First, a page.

You’ll do vs. I do
Meg Jay went on in her article to liken cohabitation to a new Credit Card you receive with 0% for the first 12 months. After the 12 months is up you’ve generally racked up a big balance and the interest has ballooned to 23%, thus making you feel stuck. This is what they call “Consumer Lock-in” in behavioral economics.
Lock-in is when we have a decreased likelihood to change or search for another option once a big investment has been made. The greater the set-up costs the less likely we are to move on to another, even better, situation. Meg says this is a lot like cohabitation. The people in the relationship think it’s an easy in and easy out process but research shows that is not the case. So, people will turn to the mentality of, you’ll do instead of I do.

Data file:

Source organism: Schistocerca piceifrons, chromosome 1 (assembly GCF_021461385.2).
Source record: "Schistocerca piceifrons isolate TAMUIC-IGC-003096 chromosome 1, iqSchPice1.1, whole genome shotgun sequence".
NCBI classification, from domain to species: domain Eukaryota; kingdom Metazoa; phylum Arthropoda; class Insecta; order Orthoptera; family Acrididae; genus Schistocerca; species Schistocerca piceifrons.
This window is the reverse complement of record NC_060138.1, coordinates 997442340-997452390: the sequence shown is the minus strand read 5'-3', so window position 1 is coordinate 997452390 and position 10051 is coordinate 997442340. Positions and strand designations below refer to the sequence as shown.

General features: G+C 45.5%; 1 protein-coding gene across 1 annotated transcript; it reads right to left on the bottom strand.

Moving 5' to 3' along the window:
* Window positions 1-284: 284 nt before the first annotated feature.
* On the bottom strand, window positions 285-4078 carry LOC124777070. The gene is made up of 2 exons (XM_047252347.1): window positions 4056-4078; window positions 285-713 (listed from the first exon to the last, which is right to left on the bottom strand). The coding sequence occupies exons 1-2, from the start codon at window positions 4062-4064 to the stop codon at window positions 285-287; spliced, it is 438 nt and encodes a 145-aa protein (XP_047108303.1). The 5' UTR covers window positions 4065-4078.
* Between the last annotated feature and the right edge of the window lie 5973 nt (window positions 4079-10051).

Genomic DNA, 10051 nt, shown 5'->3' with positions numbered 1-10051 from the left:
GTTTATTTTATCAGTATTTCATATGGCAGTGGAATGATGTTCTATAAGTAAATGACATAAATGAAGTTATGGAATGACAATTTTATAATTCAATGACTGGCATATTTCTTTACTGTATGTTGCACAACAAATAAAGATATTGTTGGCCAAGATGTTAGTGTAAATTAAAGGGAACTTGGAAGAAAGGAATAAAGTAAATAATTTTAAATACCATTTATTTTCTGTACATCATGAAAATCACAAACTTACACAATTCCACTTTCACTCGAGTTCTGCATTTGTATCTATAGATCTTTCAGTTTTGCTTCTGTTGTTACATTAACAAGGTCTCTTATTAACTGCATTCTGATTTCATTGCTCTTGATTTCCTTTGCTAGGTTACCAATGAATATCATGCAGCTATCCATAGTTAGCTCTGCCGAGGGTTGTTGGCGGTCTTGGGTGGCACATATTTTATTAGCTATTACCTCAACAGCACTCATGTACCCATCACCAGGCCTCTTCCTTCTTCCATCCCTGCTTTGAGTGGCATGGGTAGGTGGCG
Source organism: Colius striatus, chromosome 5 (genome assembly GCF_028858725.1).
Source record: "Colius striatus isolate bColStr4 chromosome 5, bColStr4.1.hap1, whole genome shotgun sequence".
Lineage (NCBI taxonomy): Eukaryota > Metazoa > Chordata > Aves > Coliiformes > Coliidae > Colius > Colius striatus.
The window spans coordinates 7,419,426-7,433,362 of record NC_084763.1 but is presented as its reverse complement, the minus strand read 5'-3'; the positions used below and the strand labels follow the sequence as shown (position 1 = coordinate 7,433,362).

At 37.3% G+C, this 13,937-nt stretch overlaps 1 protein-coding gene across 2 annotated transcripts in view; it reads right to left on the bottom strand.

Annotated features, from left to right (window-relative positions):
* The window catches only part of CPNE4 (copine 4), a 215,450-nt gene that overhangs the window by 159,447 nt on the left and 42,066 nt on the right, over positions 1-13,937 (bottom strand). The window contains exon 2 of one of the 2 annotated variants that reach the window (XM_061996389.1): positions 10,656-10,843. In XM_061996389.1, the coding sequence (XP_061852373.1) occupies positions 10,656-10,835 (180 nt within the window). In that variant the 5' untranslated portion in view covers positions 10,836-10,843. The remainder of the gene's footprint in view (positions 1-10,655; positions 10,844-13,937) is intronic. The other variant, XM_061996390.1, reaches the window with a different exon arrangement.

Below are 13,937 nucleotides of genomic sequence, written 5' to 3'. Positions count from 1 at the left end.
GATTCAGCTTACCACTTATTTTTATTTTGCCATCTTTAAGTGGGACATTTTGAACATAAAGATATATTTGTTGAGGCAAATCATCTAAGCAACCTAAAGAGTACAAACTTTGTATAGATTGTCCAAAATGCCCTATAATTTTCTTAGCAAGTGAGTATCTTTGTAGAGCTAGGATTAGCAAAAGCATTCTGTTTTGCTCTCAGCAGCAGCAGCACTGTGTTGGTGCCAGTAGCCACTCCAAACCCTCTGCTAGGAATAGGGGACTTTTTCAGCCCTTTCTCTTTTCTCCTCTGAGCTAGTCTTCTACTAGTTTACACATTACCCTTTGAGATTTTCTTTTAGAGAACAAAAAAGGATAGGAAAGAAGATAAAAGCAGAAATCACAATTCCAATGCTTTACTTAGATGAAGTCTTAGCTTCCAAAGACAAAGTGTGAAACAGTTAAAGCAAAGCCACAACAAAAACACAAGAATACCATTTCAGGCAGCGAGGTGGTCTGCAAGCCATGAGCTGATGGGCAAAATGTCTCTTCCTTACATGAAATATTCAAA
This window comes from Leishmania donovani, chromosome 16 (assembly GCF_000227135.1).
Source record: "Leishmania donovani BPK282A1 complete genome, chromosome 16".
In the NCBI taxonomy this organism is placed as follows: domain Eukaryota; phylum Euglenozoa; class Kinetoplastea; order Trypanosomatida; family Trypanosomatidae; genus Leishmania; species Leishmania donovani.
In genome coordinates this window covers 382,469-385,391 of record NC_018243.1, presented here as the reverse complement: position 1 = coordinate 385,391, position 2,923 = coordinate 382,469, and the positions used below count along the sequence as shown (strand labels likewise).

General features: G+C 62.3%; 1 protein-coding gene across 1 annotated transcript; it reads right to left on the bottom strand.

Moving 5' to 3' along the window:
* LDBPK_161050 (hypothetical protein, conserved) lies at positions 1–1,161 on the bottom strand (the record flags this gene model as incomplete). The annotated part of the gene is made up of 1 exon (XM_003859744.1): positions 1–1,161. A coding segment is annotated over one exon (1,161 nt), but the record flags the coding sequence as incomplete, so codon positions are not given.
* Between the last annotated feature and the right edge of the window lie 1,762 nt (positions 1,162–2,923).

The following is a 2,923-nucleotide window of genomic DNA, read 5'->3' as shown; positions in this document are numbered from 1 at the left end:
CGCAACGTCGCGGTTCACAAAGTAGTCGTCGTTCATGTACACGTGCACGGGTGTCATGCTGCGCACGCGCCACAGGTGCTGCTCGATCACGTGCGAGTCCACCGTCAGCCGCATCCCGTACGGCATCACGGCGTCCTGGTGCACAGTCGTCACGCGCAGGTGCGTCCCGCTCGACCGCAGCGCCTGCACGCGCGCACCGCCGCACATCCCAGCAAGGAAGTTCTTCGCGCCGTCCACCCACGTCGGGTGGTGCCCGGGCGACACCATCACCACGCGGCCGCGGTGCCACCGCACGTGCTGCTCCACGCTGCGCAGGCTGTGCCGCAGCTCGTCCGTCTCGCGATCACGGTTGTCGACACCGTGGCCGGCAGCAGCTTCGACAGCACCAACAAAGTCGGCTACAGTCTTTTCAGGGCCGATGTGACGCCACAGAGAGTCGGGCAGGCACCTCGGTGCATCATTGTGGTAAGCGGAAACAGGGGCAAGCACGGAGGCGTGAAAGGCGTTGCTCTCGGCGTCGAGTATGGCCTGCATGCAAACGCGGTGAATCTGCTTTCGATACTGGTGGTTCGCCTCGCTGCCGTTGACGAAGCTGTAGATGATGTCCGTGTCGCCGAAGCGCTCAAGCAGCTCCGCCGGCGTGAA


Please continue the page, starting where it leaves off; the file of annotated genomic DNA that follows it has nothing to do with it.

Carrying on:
Intimacy suffers without the No Out Clause (Marriage)
There is a beautiful thing about a no out clause and that is honesty. When we know the other person isn’t going anywhere it breeds a healthy environment in which we feel safe to tell the truth to the other person. One young woman from Meg’s New York Times article was quoted as, “I felt like I was on this multi-year, never ending, audition to be his wife.” Do you think this young lady is going to be honest with this guy if she feels she has to put on a show to win him over?
Kids suffer differently in cohabitation situations
There is a lot of new research coming out on the effects of cohabitation and kids. I believe the two (2) charts from “Rethink Tank” below sum up the research best. Sarah is a daughter of a cohabitating couple and Amanda is a daughter of a married couple.